Getting To Clear

Imagine brushing hair from your eyes. Or going through a dense jungle, and pushing aside vines and hanging moss. Or swimming through the thick and salty ocean, reaching your hands forward to clear a way through a bank of seaweed. Or walking from room to room to room, pushing through curtains, some heavy and tenebrous, like dank velvet, others shredded and fluttering, light as air, but still, obscuring what’s ahead.

Some days that is my experience of being, living my life but straining, or wandering, pushing forward, trying to get a better look, trying to see the whole view, or as my friend Lindsey would say, trying to see A Design So Vast.

I do feel that I have been lost in the woods the past four years. There was something so dreadfully definite about being pushed off my roost into a cataclysmic storm of change. I often feel this strange, haunting guilt about the fact that I still feel so tender. I still feel confused, like I’m blinking into a strange new sun.

But bit by little bit, I am getting to clear. I know that is a Scientology term, but I am no Scientologist. Where dianetics is about learning to master and disconnect from painful and other reactive experiences, so you can live wholly in the now and in the rational (and, I suppose, then garner the prize of believing you are an ubermensch, and thus all the fame, fortune and etc. that supposedly comes with mastering the universe), I am about deeply connecting with those experiences, so I can become ever more tragically, romantically, misguidedly human.

And so see more clearly.

The more clearly I see, the more deeply I love, and forgive, and experience, and connect. No stories to be told, no histories to shed, no anxieties to burrow away from.

Seeing that photo of myself so “untouched” and alive threw me for a loop last week. I had a reaction that that woman in the photo was gone. But through some great, wise comments from my excellent friends and readers, I was able to synthesize, to “integrate,” as my therapist would call it, and recognize her as me, in a hundred different ways. What is gone, however, is the fantasy woman that photo represented for me: That if I could get successful enough, get sparkly enough, get smart enough, that I would be able to find my safe place, and be untouched by the heartaches of life. That is why my reaction was so extreme, because I was facing the end, the final, definitive end, of that dream and that fantasy, that had held me up and supported me through thirty-odd years of my life.

But truly, now, more than ever, I see that there is love and support all around me, all the time. And I am starting to trust that my wounds do not keep me from love—they lead me to it. The spots where I am tender and soft are like open mouths, trying to drink in the nectar of uncertainty, to fuel themselves with magic and mystery and grace, when the pathways I was building before were meant to create a fortress, a fortress that would never be able to stand up to the forces that life threw my way.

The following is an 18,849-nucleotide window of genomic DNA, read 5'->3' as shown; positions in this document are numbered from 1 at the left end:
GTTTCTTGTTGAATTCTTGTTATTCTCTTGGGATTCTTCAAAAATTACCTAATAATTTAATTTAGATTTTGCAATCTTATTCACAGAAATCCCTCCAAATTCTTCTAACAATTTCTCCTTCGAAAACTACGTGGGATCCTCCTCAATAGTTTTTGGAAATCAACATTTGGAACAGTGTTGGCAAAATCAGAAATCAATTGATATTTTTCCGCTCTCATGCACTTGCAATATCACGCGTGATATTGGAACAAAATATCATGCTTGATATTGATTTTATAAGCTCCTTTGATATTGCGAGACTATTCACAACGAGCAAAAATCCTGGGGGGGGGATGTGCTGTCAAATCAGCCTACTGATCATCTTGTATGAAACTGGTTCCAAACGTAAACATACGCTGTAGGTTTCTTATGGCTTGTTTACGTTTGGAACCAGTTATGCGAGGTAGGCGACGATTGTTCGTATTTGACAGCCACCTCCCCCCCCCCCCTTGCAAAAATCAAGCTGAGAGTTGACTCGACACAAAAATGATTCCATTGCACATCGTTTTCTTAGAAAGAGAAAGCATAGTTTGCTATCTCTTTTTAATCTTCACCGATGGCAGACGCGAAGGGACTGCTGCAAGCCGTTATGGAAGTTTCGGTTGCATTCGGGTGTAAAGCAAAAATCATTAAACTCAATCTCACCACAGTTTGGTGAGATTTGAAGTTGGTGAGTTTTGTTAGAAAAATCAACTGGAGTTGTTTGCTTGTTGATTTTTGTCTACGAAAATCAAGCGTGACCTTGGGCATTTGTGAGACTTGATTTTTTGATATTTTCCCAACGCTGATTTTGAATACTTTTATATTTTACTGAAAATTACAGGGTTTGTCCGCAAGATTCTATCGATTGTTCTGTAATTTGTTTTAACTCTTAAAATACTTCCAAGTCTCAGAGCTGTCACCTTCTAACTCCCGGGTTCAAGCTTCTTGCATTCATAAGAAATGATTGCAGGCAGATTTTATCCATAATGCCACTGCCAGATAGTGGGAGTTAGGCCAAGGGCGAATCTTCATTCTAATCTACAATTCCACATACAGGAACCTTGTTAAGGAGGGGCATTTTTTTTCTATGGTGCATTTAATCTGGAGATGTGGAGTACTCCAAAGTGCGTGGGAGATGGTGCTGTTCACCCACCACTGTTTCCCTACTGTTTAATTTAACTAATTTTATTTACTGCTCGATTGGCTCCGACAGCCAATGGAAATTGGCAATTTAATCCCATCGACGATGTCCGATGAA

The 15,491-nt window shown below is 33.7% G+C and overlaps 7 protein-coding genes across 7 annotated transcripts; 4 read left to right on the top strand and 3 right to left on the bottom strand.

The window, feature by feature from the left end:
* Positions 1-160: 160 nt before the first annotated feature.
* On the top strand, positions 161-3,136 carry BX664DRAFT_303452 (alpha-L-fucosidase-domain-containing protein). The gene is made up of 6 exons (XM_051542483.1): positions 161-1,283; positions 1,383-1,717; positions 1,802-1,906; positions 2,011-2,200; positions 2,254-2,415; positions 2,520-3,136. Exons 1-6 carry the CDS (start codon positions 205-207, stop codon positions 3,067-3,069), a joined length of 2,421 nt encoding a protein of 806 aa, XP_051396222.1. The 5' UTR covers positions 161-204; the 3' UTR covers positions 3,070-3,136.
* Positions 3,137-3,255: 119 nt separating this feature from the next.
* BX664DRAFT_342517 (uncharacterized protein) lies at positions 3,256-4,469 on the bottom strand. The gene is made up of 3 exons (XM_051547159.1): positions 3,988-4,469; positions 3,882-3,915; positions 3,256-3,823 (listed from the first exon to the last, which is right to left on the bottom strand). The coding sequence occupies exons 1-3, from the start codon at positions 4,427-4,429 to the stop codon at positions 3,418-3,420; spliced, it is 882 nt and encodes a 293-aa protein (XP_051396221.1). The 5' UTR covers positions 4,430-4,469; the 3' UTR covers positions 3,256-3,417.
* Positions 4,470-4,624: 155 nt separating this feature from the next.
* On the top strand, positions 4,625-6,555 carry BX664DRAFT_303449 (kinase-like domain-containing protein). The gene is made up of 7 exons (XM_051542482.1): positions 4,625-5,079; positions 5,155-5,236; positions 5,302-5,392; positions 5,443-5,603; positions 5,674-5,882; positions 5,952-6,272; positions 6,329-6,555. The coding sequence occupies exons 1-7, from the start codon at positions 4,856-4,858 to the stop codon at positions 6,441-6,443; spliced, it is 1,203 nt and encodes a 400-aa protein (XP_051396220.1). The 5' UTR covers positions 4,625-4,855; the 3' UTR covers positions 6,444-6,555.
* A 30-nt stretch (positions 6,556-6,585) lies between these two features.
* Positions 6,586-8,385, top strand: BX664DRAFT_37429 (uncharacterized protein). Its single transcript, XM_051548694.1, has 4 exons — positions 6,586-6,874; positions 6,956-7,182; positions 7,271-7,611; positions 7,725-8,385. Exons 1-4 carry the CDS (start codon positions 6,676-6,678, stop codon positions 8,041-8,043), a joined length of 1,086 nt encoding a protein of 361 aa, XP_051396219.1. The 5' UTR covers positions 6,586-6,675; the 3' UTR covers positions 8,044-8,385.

More and more I know there is nothing to see past those curtains I’ve been trying to clear, that I am in the clearing already. I am at home in myself in a way I never was before, and those moments that I am lured by my old constructions of safety are, in fact, the occlusions.

I am getting to clear, and it feels transcendent. It is not a feeling I can dwell in all day, as there are more wordly and earthbound matters to be tended to, and the mundane often carries more weight in our daily considerations.

But to know that my heart has always been the same means that I have always been home, even if  I spent years, decades, believing I had to earn the right to deserve it.

 

 

About stacy

I am a writer, author, mother, former magazine editor (last at Redbook), optimist, and, above all, a searcher. I'm still searching for whom I'm really meant to be, after a series of very jarring losses: a divorce and house disaster that led to a book (Falling Apart In One Piece); a week after the book came out, my parents suddenly fell gravely ill, I resigned from my job (and, apparently, my career), my son went into crisis, my parents then rapidly died four weeks apart, and my boyfriend (who had moved in with me and my son just weeks before the book came out) began the painful journey of realizing we couldn't make our relationship work (that story unfolded on this blog). Since then I've been trying to figure out what's next. Or, in other words, how to fill in the blanks.
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2 Responses to Getting To Clear

  1. Lindsey says:

    I LOVE this, Stacy. The oscillation between transcendence and those earthbound matters, the questioning if we will ever get back to where we were and the realization that where we ARE is okay too. Oh, yes. xox

  2. D. A. Wolf says:

    The mundane, it seems to me, so often weighs us down. Chugging through the details (and bullshit) of dealing with a leaky roof, rectifying a billing error, changing insurers, the computer that crashes at the worst possible moment, circling and circling for a parking space when you simply haven’t the time.

    These (and a hundred other) minor inconveniences conspire against getting through any given day much less finding clarity or transcendence. So the very fact that you can an do persist in both – and achieve both at any given point in time – is cause for a round of applause a rip-roaring cheer.

    It strikes me that this – this sort of thoughtfulness, this sort of probing, this sort of quality of reflection and posing of questions is what I miss in my life. And I miss it terribly. I had it once in an exceptional group of women friends, for many years. And for all too long, it’s been missing.

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